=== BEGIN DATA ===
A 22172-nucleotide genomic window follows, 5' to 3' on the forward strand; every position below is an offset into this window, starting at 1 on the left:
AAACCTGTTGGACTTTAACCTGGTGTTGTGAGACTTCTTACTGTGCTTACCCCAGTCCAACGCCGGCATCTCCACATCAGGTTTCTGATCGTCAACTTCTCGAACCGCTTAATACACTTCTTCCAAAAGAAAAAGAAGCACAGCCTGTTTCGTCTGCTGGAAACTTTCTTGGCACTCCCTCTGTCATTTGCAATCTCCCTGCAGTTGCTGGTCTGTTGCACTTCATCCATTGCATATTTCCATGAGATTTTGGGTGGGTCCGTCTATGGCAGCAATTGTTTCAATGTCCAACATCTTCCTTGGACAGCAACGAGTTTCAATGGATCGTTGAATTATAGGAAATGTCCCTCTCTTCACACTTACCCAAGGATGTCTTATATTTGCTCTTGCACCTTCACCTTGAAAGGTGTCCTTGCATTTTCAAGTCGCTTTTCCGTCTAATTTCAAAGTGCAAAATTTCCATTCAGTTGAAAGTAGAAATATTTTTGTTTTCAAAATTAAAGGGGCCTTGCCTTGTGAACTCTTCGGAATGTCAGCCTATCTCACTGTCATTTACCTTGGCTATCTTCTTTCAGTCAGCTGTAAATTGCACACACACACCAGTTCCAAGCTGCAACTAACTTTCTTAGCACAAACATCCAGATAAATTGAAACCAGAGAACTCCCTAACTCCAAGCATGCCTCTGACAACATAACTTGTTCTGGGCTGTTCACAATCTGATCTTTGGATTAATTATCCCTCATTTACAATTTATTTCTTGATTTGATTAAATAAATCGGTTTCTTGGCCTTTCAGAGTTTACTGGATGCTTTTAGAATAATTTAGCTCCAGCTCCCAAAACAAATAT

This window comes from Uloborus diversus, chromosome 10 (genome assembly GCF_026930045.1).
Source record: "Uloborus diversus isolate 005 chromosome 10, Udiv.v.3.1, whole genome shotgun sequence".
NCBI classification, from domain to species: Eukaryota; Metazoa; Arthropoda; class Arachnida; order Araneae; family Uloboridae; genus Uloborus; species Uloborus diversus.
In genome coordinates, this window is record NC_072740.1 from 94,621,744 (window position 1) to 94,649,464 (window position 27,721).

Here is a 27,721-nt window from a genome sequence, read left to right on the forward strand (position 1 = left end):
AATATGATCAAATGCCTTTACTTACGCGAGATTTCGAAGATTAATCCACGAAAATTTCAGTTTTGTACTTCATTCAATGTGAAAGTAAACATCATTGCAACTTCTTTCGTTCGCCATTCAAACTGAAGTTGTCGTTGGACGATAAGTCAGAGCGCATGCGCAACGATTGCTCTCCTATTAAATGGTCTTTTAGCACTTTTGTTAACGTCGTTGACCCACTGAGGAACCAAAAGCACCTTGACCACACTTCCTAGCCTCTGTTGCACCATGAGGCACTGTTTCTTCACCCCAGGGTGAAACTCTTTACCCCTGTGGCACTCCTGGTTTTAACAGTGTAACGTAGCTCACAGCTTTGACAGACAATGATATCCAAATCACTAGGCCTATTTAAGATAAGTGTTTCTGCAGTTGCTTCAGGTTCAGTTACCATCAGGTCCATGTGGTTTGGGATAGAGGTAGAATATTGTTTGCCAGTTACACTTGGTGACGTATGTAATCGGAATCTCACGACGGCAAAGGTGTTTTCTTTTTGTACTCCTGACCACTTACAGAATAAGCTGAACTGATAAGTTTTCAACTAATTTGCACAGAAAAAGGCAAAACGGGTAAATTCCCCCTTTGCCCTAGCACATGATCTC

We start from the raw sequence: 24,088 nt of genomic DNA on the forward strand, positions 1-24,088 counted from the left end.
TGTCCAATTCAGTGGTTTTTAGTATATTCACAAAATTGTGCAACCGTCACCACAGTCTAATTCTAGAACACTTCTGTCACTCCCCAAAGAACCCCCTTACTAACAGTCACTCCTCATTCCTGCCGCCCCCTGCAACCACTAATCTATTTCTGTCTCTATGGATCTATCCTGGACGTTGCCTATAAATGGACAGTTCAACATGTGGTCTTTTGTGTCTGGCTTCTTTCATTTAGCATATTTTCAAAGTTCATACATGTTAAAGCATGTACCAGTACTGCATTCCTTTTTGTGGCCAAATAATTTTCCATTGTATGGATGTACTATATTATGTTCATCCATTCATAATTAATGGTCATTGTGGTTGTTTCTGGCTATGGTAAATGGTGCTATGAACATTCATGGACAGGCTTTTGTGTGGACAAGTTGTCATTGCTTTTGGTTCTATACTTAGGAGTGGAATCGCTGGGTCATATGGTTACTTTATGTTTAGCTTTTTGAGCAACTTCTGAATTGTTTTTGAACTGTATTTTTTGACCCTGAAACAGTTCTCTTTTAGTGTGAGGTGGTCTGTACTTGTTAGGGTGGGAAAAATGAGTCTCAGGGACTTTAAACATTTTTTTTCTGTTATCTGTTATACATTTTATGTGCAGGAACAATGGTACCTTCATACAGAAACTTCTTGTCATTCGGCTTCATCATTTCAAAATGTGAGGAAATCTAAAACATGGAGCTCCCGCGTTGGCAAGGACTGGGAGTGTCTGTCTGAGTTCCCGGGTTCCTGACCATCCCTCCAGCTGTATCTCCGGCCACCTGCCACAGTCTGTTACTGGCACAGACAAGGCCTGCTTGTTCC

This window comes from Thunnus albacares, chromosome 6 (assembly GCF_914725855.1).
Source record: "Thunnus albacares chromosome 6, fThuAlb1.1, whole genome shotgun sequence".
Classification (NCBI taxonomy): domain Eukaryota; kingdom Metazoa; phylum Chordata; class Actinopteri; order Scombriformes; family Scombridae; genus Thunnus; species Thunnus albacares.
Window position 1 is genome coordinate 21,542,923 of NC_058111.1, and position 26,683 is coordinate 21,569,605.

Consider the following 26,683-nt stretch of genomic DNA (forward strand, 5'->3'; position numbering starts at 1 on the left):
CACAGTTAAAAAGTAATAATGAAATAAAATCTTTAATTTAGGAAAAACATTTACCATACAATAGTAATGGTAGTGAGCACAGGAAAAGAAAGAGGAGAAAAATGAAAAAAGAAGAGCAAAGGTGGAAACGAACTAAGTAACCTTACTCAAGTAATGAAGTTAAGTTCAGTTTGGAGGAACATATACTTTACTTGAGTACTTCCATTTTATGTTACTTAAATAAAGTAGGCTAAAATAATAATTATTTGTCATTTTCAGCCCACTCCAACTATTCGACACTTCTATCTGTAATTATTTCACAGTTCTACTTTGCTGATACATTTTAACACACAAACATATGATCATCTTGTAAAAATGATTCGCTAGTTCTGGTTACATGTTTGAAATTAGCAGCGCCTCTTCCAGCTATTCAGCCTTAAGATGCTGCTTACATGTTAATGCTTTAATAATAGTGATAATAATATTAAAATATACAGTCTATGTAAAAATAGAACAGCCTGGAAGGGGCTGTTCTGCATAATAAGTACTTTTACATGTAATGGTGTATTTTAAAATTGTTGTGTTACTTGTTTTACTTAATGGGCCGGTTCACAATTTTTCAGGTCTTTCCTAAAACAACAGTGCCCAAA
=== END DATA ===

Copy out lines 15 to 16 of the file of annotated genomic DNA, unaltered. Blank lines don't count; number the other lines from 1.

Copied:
Consider the following 26,683-nt stretch of genomic DNA (forward strand, 5'->3'; position numbering starts at 1 on the left):
CACAGTTAAAAAGTAATAATGAAATAAAATCTTTAATTTAGGAAAAACATTTACCATACAATAGTAATGGTAGTGAGCACAGGAAAAGAAAGAGGAGAAAAATGAAAAAAGAAGAGCAAAGGTGGAAACGAACTAAGTAACCTTACTCAAGTAATGAAGTTAAGTTCAGTTTGGAGGAACATATACTTTACTTGAGTACTTCCATTTTATGTTACTTAAATAAAGTAGGCTAAAATAATAATTATTTGTCATTTTCAGCCCACTCCAACTATTCGACACTTCTATCTGTAATTATTTCACAGTTCTACTTTGCTGATACATTTTAACACACAAACATATGATCATCTTGTAAAAATGATTCGCTAGTTCTGGTTACATGTTTGAAATTAGCAGCGCCTCTTCCAGCTATTCAGCCTTAAGATGCTGCTTACATGTTAATGCTTTAATAATAGTGATAATAATATTAAAATATACAGTCTATGTAAAAATAGAACAGCCTGGAAGGGGCTGTTCTGCATAATAAGTACTTTTACATGTAATGGTGTATTTTAAAATTGTTGTGTTACTTGTTTTACTTAATGGGCCGGTTCACAATTTTTCAGGTCTTTCCTAAAACAACAGTGCCCAAA